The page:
WASHINGTON, D.C. — Hillary Rodham Clinton, free to dip her toe in the water of domestic politics after four years as the nation’s chief diplomat, joined other leading Democrats in endorsing same-sex marriage.
Clinton’s announcement — her first public statement since leaving her post as secretary of state in President Barack Obama’s Cabinet on Feb. 1 — came Monday in a video released by the Human Rights Campaign, a leading gay rights group.
“LGBT Americans are our colleagues, our teachers, our soldiers, our friends, our loved ones. And they are full and equal citizens and deserve the rights of citizenship. That includes marriage,” Clinton says in the video, adding that she supports marriage rights for same-sex couples “personally and as a matter of policy and law.”
Like many party leaders at the time, Clinton stopped short of support for same-sex marriage as a presidential hopeful in 2008, though she supported civil unions “with full equality of benefits, rights and privileges,” as she said in a 2007 debate. In another candidate forum, she said that the issue of gay rights “will remain an important one in our country” and, noting that Republicans had used the issue to drive conservative voters to the polls in previous elections, she said Democrats should stand “against hatred and divisiveness.”
Now, support for same-sex marriage is embedded in the party’s platform. Vice President Joe Biden, like Clinton a potential contender for the party’s 2016 presidential nomination, announced he supported gay marriage in May 2012, prompting the president to reveal his support days later.
Other possible candidates, including Govs. Andrew Cuomo of New York and Martin O’Malley of Maryland, had already pushed their states to enact marriage equality laws. The issue has evolved so rapidly in contemporary politics that the announcement Friday from a leading Republican, Sen. Rob Portman of Ohio, supporting gay marriage sparked little response.
In her video, Clinton seemed to suggest that her newly expressed view was one she had held personally for some time. She began by recalling a 2011 speech in Geneva in which she said that “gay rights are human rights, and human rights are gay rights” — language that evoked a similar statement in support of women’s rights that she had delivered in Beijing during her husband’s administration.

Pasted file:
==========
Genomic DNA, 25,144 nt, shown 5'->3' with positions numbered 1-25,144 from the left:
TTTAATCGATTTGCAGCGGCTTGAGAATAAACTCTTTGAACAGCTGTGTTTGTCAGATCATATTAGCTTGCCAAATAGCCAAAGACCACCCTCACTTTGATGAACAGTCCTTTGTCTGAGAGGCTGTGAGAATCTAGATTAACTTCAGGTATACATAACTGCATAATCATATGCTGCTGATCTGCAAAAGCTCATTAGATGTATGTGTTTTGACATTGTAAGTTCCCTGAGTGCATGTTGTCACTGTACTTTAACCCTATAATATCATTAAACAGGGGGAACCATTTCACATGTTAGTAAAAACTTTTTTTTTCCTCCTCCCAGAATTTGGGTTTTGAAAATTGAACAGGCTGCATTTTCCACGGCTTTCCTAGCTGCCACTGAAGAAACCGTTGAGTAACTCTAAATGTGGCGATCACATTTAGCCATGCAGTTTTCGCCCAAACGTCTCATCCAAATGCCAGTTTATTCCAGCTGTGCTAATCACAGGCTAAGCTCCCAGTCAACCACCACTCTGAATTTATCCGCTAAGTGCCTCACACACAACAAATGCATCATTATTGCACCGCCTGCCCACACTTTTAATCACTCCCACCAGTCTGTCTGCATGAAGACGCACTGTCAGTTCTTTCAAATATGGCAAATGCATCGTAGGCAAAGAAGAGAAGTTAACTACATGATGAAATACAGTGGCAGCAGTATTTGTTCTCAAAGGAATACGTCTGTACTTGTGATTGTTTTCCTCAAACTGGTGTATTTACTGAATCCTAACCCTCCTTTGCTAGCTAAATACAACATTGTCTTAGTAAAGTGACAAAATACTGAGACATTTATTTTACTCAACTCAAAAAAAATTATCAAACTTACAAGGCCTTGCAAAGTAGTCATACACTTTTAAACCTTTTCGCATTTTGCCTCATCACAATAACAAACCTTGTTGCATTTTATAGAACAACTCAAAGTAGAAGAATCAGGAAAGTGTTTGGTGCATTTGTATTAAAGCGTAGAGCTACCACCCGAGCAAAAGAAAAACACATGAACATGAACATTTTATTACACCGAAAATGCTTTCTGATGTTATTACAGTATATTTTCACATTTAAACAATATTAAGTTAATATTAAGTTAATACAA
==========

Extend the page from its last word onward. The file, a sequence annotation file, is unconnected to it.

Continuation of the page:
But she now goes further, stating that to deny the opportunity of marriage “to any of our daughters and sons solely on the basis of who they are and who they love is to deny them the chance to live up to their own God-given potential.”
Clinton also offered a peek at how she might re-engage in the political sphere ahead of a second potential campaign. Traveling the world as secretary of state, she said, “reaffirmed and deepened my pride in our country and the ideals we stand for” and “inspired and challenged me to think anew about who we are and the values we represent to the world.”
“Now having left public office, I want to share some of what I’ve learned and come to believe. For America to continue leading in the world, there is work we must do here at home. That means investing in our people, our economy, our national security. It also means working every day as citizens, as communities, as a country, to live up to our highest ideals and continue our long march to a more perfect union,” she said.
This weekend David Plouffe, one of Obama’s chief political advisers in both presidential campaigns, said Clinton was “by far … the most interesting candidate, probably the strongest candidate” in either party for president in three years. Her plans, though, are far from clear at this early stage. In a series of exit interviews Clinton said her immediate priority was to reconnect with friends and family and recharge her batteries after her grueling four years at Foggy Bottom.